Last week we left our sly, conniving, deceitful and evil friend, Jacob just as he was getting himself settled down for the night. He’s on the lam, running away from home, trying to avoid being killed by his somewhat older twin brother Esau. He’s behaved abominably, of course; he’s snatched his brother’s birthright away for the price of a bowl of savory stew, but most horrendous, he’s deceived his father into giving him the family blessing by employing some wild deception and by using some completely outrageous lies. One of those lies even made God complicit in Jacob’s act of treachery. In Jacob’s final act of deception, when he went in to his father’s bedroom disguised as Esau, his father Isaac found it quite remarkable that his son had so quickly found wild game and transformed it just as quickly into a savory stew. Now, of course, the stew was not made from wild game at all; it was goat stew that mommy Rebekah had made as her part in this sly, conniving, deceitful and evil charade. But nevertheless Isaac thought it amazing that the stew had come to fruition so quickly, and so he asked Jacob, thinking he was Esau, of course, “How is it that you have found it so quickly, my son?” And Jacob answered, “Because the Lord your God granted me success.” Oh my. Sin is sin, and evil is evil, and all sin makes us less human than God intends for us to be, but involving God in our treachery deeply diminishes us in ways that I cannot even fathom. We are created in the image of God. There are lines of beauty and glory and holiness and sacredness that profoundly connect us to our creator. And when we sin, we diminish and debase that image.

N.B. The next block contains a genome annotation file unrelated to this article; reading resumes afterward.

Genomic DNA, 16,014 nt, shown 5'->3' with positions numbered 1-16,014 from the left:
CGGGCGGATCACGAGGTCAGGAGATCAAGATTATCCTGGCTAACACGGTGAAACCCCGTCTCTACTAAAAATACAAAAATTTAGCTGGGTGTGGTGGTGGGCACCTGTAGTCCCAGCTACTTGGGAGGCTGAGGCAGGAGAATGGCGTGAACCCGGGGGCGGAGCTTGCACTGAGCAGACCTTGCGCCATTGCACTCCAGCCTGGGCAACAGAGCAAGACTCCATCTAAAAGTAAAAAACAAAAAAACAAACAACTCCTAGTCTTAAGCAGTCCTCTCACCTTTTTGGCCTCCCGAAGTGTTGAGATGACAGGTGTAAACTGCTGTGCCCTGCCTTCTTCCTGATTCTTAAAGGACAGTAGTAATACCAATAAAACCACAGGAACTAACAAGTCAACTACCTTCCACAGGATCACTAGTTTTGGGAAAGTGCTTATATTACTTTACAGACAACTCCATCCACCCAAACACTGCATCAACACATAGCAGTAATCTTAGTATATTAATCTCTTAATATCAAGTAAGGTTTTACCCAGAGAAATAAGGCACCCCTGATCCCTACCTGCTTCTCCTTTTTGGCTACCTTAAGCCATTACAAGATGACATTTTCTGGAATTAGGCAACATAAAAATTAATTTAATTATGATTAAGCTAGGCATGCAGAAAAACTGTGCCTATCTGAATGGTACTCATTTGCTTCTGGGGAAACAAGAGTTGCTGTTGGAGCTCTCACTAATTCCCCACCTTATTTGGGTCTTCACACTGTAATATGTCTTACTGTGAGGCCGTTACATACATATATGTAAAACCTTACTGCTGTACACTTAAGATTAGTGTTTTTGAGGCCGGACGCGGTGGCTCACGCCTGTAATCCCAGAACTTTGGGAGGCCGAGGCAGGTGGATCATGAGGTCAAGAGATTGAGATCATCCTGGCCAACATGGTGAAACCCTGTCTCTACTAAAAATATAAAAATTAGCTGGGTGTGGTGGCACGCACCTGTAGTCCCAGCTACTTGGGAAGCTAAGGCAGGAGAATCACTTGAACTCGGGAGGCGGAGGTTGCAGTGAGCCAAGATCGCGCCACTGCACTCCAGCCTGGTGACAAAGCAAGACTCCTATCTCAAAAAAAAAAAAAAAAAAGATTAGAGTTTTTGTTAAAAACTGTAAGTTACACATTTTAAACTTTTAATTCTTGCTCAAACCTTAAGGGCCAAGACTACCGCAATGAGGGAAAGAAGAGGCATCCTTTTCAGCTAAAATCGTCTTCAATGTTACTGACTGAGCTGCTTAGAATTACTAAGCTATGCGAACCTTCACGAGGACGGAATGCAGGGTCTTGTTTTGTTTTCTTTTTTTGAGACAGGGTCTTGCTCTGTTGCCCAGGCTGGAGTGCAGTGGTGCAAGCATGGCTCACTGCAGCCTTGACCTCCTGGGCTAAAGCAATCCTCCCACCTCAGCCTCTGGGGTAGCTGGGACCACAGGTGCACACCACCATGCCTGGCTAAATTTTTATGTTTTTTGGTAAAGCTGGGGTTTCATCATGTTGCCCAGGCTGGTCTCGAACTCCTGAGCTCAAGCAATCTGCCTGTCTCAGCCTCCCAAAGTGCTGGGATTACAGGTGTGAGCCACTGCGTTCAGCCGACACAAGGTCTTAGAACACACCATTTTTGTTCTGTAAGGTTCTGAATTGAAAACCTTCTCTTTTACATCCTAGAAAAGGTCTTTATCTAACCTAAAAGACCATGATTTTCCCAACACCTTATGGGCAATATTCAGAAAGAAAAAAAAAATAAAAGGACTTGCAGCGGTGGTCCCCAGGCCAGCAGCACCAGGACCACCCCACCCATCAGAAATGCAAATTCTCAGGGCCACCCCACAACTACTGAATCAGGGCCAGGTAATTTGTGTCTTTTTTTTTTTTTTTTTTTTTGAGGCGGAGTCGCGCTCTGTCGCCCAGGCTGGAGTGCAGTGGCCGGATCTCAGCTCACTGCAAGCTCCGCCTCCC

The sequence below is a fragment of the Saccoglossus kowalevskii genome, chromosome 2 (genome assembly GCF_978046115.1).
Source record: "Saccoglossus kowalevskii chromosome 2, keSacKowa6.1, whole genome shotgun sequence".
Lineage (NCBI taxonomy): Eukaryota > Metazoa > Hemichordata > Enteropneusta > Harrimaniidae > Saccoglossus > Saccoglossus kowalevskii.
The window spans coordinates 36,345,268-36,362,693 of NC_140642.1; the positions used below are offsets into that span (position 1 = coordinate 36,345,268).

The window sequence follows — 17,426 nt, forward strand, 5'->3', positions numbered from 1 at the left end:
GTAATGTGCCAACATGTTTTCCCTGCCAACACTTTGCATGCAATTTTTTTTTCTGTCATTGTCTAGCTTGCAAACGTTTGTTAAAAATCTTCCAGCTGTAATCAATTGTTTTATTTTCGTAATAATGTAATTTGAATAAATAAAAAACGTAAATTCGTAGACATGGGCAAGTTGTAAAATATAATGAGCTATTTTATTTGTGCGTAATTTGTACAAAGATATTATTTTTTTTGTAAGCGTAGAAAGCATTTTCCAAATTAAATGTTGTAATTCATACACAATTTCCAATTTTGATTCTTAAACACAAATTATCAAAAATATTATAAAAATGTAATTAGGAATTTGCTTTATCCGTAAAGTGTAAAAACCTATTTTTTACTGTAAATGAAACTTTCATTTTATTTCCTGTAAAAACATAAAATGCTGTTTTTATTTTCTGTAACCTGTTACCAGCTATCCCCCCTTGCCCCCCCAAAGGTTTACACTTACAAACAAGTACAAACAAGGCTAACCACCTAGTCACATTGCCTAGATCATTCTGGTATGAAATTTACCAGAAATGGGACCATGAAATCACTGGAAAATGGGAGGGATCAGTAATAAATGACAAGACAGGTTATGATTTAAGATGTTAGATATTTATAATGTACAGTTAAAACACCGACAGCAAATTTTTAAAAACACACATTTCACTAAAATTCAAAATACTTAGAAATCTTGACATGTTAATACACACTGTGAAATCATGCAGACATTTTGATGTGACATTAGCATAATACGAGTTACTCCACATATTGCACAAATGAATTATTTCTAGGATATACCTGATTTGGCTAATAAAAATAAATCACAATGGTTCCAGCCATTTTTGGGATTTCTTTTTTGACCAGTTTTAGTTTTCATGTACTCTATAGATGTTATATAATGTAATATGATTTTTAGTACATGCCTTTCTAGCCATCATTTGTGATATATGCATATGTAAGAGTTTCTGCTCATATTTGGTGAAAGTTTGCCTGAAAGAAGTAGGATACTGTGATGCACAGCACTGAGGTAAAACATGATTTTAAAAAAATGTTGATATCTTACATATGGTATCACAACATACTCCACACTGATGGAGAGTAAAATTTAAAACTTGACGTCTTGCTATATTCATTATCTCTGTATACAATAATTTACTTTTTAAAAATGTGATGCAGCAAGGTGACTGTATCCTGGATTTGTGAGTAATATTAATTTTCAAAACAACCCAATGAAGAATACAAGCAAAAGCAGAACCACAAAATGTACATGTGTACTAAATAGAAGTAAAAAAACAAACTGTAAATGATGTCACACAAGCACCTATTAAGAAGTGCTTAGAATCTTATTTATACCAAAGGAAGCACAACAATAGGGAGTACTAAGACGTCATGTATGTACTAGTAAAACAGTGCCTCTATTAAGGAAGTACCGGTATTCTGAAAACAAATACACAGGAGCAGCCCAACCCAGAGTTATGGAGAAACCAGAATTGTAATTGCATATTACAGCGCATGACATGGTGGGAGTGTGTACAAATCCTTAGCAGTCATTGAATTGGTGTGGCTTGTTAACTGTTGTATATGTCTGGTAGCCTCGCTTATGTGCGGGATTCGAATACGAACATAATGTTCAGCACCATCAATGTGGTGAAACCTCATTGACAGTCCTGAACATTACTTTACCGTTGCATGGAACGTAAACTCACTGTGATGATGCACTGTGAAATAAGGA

Over the years of my ministry I have listened to many individuals as they explained away their sinful behaviors by proclaiming that this is something that God would have wanted for them, or that it was God who led them into this sinful behavior so that they could be happy. And none of them seemed to realize that they were damaging the image of God within them, and that they were becoming less and less the human being that God intended for them to be. Being human is a good thing. God glorified it at creation and then magnified it in his son Jesus Christ. We lose a little bit of our humanity every time we sin.
And so Jacob, our severely diminished human being is getting himself ready for bed. He’s most likely chosen a spot well off the well-beaten path, because in those days, as it is now, it was not safe to travel after dark. And he’s got his angry brother to consider, too. He doesn’t want Esau to come upon him while he’s snoozing by the road. The result, to say the least, could be disastrous.
Last week we left this story wondering about Jacob’s state of heart. Was he remorseful, overwhelmed with grief and shame, or was he smug and contented with himself, now that he’d gotten away with his treacherous acts of deception? This week, it doesn’t matter much either way, because what ever his state of heart is, he’s about to meet God. And wouldn’t we rather, given our own senses of justice, that when Jacob meets God, that he gets a severe drubbing from God for his abominable behavior? Not that we want any drubbings for ourselves from God, but we certainly want Jacob to get one; it is just exactly what he deserves! But what he gets instead, is a vision of heaven, and a promise from God that he absolutely does not deserve. This is grace in the extreme, and we do not always appreciate grace at this level unless we are the ones receiving it.